One guard was killed and two were wounded by a man with an assault rifle, the Azerbaijani Foreign Ministry said.
A security guard was killed in an attack on Azerbaijan’s embassy in Iran, the country’s foreign ministry said, adding that it would evacuate its diplomatic staff.
“The attacker breached the security post, killing the security chief with a Kalashnikov assault rifle,” the statement said.
Friday’s attack in Tehran also wounded two guards, the Azerbaijani ministry said. An investigation has been launched.
President Ilham Aliyev called the attack on his country’s embassy a “terrorist act” and demanded a swift investigation.
“We demand that this terrorist act be investigated and the terrorist punished,” Aliyev said in a statement. He added that an attack on a diplomatic mission was “unacceptable”.
The incident comes amid months-long tensions between the neighboring nations.
In a strongly worded statement, the Azerbaijani ministry said a recent “anti-Azerbaijani campaign” in Iran had encouraged the shooter. He also accused authorities in Tehran of having long ignored Baku’s calls to beef up security at its embassy.
“Unfortunately, the latest bloody act of terrorism demonstrates the serious consequences of not paying the necessary heed to our constant appeals in this regard,” the statement said.
Iranian Foreign Ministry spokesman Nasser Kanaani “strongly condemned” the attack, according to state television, saying the matter was being investigated with “high priority and sensitivity.”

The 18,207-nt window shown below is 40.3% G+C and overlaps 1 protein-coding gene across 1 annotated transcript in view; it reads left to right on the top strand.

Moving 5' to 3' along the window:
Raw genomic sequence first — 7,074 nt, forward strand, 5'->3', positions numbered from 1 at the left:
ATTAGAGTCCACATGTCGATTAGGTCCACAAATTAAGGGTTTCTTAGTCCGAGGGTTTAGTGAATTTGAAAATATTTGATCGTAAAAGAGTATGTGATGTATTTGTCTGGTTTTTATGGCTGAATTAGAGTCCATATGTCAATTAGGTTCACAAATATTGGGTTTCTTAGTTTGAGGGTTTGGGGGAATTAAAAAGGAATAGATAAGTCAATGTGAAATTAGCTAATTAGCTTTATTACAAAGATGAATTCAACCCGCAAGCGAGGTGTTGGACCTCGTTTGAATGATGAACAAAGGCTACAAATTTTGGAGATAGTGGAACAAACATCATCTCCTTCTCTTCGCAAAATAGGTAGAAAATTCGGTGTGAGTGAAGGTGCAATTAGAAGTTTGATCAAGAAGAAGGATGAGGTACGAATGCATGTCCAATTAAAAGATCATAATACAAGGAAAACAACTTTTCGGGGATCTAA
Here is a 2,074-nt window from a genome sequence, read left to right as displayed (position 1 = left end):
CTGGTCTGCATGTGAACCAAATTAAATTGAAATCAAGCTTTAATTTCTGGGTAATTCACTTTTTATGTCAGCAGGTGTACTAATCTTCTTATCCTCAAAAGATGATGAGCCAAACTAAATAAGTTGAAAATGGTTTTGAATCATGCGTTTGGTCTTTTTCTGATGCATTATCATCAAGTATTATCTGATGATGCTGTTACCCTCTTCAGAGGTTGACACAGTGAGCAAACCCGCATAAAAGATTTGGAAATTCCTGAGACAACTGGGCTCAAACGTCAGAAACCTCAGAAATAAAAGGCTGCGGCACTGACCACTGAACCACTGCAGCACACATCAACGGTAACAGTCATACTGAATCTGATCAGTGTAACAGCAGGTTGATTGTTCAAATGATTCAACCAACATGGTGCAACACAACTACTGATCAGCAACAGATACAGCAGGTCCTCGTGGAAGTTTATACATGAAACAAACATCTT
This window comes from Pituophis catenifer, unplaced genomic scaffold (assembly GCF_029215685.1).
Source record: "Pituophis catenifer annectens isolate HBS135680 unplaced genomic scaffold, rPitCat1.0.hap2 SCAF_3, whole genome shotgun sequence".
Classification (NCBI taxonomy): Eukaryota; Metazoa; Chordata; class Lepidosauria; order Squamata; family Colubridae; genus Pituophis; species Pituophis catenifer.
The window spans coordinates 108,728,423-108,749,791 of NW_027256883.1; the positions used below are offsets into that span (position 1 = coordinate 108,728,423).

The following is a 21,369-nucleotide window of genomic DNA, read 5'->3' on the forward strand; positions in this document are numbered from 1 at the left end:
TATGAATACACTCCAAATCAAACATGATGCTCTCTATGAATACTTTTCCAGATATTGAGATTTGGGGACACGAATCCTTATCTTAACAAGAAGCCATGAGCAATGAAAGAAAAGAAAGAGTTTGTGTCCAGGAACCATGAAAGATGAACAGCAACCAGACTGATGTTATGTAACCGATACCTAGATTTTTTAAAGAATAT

Tehran police said they had arrested a suspect and were investigating the shooter’s motives.
There was no indication from statements by Iranian officials that the attack was politically motivated.
The suspect entered the embassy with two children and may have been driven by “personal issues,” Iran’s semi-official Tasnim news agency reported, citing the police chief.
However, surveillance footage shared by Iran’s state news channel Press TV showed what appeared to be a gunman entering the embassy alone and shooting inside the building before fighting with a man who tried to stop him .
Iran’s justice Mizan news agency quoted Iranian prosecutor Mohammad Shahriari as saying the gunman’s wife went missing in April after visiting the embassy. Shahriari added that the man believed his wife was still inside the embassy at the time of the attack.
Turkey, which has close ties to Azerbaijan, condemned the “insidious attack” and called for the perpetrators to be brought to justice. “Azerbaijan is never alone,” Turkish Foreign Minister Mevlut Cavusoglu said on Twitter.
Relations between Baku and Tehran have traditionally soured, as Turkic-speaking Azerbaijan is a close ally of Turkey, a historical rival of Iran.
Iran, home to millions of ethnic Azerbaijanis, has long accused Baku of stoking separatist sentiment in the country.
Iran is also suspicious of Azerbaijan’s military cooperation with Israel, an arms supplier to Baku, saying Israel could potentially use Azerbaijani territory as a springboard against Iran.